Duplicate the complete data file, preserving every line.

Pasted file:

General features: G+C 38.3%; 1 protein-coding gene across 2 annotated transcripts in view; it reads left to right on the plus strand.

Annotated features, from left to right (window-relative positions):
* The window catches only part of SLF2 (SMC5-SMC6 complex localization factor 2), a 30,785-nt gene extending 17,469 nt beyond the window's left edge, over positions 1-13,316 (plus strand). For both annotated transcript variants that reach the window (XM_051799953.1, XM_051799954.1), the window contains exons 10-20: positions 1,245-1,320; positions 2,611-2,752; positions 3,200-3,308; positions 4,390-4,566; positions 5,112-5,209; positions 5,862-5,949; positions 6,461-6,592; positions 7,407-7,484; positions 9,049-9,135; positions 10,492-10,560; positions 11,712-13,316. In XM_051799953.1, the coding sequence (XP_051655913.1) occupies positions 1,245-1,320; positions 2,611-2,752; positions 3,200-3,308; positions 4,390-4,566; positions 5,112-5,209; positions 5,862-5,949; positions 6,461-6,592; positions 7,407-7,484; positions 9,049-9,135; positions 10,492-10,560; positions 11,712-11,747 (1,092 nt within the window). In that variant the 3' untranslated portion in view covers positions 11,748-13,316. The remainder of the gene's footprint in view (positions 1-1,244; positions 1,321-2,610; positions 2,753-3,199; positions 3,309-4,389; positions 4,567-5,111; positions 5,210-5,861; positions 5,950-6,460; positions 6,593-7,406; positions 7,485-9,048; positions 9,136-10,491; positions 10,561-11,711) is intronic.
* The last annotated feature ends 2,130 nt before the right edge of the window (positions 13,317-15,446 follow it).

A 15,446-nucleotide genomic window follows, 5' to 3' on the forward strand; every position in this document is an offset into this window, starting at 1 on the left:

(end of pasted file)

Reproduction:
General features: G+C 38.3%; 1 protein-coding gene across 2 annotated transcripts in view; it reads left to right on the plus strand.

Annotated features, from left to right (window-relative positions):
* The window catches only part of SLF2 (SMC5-SMC6 complex localization factor 2), a 30,785-nt gene extending 17,469 nt beyond the window's left edge, over positions 1-13,316 (plus strand). For both annotated transcript variants that reach the window (XM_051799953.1, XM_051799954.1), the window contains exons 10-20: positions 1,245-1,320; positions 2,611-2,752; positions 3,200-3,308; positions 4,390-4,566; positions 5,112-5,209; positions 5,862-5,949; positions 6,461-6,592; positions 7,407-7,484; positions 9,049-9,135; positions 10,492-10,560; positions 11,712-13,316. In XM_051799953.1, the coding sequence (XP_051655913.1) occupies positions 1,245-1,320; positions 2,611-2,752; positions 3,200-3,308; positions 4,390-4,566; positions 5,112-5,209; positions 5,862-5,949; positions 6,461-6,592; positions 7,407-7,484; positions 9,049-9,135; positions 10,492-10,560; positions 11,712-11,747 (1,092 nt within the window). In that variant the 3' untranslated portion in view covers positions 11,748-13,316. The remainder of the gene's footprint in view (positions 1-1,244; positions 1,321-2,610; positions 2,753-3,199; positions 3,309-4,389; positions 4,567-5,111; positions 5,210-5,861; positions 5,950-6,460; positions 6,593-7,406; positions 7,485-9,048; positions 9,136-10,491; positions 10,561-11,711) is intronic.
* The last annotated feature ends 2,130 nt before the right edge of the window (positions 13,317-15,446 follow it).

A 15,446-nucleotide genomic window follows, 5' to 3' on the forward strand; every position in this document is an offset into this window, starting at 1 on the left: